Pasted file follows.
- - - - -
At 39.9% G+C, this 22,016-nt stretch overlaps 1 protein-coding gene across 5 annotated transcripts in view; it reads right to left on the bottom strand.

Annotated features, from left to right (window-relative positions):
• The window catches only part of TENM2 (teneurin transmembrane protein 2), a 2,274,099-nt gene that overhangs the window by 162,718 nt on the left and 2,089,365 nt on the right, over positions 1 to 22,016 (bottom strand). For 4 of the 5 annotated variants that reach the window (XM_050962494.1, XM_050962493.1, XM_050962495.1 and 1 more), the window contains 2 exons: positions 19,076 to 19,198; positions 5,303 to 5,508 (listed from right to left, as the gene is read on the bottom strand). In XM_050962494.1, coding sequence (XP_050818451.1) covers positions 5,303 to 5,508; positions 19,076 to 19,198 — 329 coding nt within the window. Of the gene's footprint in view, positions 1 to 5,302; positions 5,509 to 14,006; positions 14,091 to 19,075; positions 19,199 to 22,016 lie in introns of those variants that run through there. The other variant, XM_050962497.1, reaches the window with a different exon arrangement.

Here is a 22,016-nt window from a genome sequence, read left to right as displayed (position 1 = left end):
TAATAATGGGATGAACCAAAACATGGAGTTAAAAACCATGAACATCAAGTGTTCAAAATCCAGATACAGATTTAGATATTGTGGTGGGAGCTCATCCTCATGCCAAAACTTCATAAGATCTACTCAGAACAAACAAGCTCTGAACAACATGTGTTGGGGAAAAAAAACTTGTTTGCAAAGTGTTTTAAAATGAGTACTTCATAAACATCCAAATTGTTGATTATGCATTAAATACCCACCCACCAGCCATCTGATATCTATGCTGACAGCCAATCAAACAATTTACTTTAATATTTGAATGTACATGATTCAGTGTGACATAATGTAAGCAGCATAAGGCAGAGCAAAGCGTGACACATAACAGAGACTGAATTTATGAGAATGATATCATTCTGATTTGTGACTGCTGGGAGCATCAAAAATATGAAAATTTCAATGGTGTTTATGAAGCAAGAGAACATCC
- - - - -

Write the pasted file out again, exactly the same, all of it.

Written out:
At 39.9% G+C, this 22,016-nt stretch overlaps 1 protein-coding gene across 5 annotated transcripts in view; it reads right to left on the bottom strand.

Annotated features, from left to right (window-relative positions):
• The window catches only part of TENM2 (teneurin transmembrane protein 2), a 2,274,099-nt gene that overhangs the window by 162,718 nt on the left and 2,089,365 nt on the right, over positions 1 to 22,016 (bottom strand). For 4 of the 5 annotated variants that reach the window (XM_050962494.1, XM_050962493.1, XM_050962495.1 and 1 more), the window contains 2 exons: positions 19,076 to 19,198; positions 5,303 to 5,508 (listed from right to left, as the gene is read on the bottom strand). In XM_050962494.1, coding sequence (XP_050818451.1) covers positions 5,303 to 5,508; positions 19,076 to 19,198 — 329 coding nt within the window. Of the gene's footprint in view, positions 1 to 5,302; positions 5,509 to 14,006; positions 14,091 to 19,075; positions 19,199 to 22,016 lie in introns of those variants that run through there. The other variant, XM_050962497.1, reaches the window with a different exon arrangement.

Here is a 22,016-nt window from a genome sequence, read left to right as displayed (position 1 = left end):
TAATAATGGGATGAACCAAAACATGGAGTTAAAAACCATGAACATCAAGTGTTCAAAATCCAGATACAGATTTAGATATTGTGGTGGGAGCTCATCCTCATGCCAAAACTTCATAAGATCTACTCAGAACAAACAAGCTCTGAACAACATGTGTTGGGGAAAAAAAACTTGTTTGCAAAGTGTTTTAAAATGAGTACTTCATAAACATCCAAATTGTTGATTATGCATTAAATACCCACCCACCAGCCATCTGATATCTATGCTGACAGCCAATCAAACAATTTACTTTAATATTTGAATGTACATGATTCAGTGTGACATAATGTAAGCAGCATAAGGCAGAGCAAAGCGTGACACATAACAGAGACTGAATTTATGAGAATGATATCATTCTGATTTGTGACTGCTGGGAGCATCAAAAATATGAAAATTTCAATGGTGTTTATGAAGCAAGAGAACATCC